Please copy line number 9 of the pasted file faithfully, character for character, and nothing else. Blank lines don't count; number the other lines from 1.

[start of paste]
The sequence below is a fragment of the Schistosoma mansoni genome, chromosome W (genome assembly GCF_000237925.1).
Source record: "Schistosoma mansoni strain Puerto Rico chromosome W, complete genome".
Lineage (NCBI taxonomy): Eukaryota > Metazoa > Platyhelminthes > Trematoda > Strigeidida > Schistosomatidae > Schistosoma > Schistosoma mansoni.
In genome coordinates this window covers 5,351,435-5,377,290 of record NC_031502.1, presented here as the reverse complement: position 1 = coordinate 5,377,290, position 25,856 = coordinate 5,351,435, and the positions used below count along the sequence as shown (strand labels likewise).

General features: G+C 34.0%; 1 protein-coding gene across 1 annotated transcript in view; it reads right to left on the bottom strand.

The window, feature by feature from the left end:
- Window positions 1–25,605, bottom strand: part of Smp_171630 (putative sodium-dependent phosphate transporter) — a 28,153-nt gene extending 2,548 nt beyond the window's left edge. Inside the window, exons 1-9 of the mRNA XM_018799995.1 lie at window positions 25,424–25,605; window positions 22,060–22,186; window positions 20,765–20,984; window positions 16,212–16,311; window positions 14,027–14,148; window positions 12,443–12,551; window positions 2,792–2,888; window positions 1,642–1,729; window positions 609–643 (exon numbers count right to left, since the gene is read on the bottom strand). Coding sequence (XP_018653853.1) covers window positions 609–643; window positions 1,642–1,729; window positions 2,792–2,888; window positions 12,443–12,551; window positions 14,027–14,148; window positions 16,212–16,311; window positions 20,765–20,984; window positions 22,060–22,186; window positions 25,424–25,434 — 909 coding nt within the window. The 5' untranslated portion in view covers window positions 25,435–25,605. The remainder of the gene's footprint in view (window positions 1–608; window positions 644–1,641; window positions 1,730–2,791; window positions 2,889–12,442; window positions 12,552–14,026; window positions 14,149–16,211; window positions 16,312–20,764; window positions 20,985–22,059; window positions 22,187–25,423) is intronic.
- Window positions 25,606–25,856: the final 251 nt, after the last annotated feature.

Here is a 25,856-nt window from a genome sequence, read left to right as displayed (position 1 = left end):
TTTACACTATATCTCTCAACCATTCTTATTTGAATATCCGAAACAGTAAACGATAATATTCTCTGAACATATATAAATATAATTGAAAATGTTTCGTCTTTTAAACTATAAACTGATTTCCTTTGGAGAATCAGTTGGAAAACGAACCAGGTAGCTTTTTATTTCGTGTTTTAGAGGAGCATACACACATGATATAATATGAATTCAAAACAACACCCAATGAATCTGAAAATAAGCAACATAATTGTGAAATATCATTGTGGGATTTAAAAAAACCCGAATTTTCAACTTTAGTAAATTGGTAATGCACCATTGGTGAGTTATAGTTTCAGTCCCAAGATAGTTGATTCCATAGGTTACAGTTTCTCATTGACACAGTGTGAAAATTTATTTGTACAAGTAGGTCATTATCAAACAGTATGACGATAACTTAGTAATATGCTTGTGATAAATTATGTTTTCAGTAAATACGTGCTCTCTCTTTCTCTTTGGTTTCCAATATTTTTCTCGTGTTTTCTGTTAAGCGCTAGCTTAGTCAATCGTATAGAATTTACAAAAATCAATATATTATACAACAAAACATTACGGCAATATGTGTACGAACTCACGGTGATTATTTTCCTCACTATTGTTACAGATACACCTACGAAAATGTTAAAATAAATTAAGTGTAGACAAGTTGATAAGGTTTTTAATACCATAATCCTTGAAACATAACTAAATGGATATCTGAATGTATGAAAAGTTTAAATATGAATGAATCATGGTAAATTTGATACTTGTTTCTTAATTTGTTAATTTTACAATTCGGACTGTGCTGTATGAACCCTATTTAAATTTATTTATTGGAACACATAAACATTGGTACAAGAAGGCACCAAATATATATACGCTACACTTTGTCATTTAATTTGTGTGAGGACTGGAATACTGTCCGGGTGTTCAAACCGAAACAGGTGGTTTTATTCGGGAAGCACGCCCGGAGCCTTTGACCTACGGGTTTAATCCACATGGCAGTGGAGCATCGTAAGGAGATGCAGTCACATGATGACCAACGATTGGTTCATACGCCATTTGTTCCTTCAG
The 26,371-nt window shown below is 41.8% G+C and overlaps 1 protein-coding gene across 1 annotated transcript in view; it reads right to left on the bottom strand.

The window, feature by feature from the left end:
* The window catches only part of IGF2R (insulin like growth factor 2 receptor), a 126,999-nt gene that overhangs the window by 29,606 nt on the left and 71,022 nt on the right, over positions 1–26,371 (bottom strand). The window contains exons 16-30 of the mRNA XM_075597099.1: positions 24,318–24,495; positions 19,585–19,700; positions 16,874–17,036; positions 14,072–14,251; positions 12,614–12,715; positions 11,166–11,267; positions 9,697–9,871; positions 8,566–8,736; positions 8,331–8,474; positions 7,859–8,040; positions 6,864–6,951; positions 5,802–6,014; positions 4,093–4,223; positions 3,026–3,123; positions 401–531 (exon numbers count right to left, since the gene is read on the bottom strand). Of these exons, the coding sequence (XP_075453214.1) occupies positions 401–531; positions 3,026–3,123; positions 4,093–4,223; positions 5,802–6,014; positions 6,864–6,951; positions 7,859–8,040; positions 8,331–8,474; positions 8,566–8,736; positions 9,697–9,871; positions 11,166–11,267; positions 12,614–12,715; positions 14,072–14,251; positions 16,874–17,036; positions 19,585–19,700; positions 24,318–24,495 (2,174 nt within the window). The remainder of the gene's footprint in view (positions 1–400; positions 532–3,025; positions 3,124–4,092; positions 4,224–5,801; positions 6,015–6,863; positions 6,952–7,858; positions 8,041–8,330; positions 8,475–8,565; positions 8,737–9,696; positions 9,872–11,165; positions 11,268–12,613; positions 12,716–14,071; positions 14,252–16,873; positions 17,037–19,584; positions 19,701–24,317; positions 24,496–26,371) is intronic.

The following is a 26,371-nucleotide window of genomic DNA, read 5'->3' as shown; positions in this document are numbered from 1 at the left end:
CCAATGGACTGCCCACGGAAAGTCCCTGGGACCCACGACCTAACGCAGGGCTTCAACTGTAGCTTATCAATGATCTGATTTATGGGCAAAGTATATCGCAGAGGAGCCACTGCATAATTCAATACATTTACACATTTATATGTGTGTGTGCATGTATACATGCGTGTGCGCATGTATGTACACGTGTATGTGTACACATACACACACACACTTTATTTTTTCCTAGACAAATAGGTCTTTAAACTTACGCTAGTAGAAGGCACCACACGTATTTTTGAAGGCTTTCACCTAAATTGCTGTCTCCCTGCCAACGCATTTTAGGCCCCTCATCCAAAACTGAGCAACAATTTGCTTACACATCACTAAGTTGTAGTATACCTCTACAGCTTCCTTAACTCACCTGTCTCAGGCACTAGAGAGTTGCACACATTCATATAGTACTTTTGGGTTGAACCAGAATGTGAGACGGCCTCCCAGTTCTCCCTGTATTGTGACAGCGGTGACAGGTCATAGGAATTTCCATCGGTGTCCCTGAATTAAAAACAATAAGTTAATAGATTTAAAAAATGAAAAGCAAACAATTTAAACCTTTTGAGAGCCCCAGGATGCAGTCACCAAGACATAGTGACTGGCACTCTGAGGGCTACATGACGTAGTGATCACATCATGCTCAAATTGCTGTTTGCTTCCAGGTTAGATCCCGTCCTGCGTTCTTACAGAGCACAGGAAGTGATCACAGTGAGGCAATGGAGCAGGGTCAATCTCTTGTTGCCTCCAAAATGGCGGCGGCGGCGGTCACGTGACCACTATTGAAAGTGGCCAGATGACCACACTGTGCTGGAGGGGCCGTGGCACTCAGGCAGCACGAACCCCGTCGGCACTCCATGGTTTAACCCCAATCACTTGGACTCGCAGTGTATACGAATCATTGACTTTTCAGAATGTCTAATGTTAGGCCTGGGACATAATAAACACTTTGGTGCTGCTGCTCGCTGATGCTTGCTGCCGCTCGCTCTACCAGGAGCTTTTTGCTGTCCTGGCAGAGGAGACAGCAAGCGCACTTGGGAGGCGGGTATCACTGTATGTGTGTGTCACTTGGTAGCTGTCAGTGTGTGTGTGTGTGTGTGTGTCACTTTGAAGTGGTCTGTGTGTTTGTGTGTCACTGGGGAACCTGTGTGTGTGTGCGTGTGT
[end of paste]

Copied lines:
Here is a 25,856-nt window from a genome sequence, read left to right as displayed (position 1 = left end):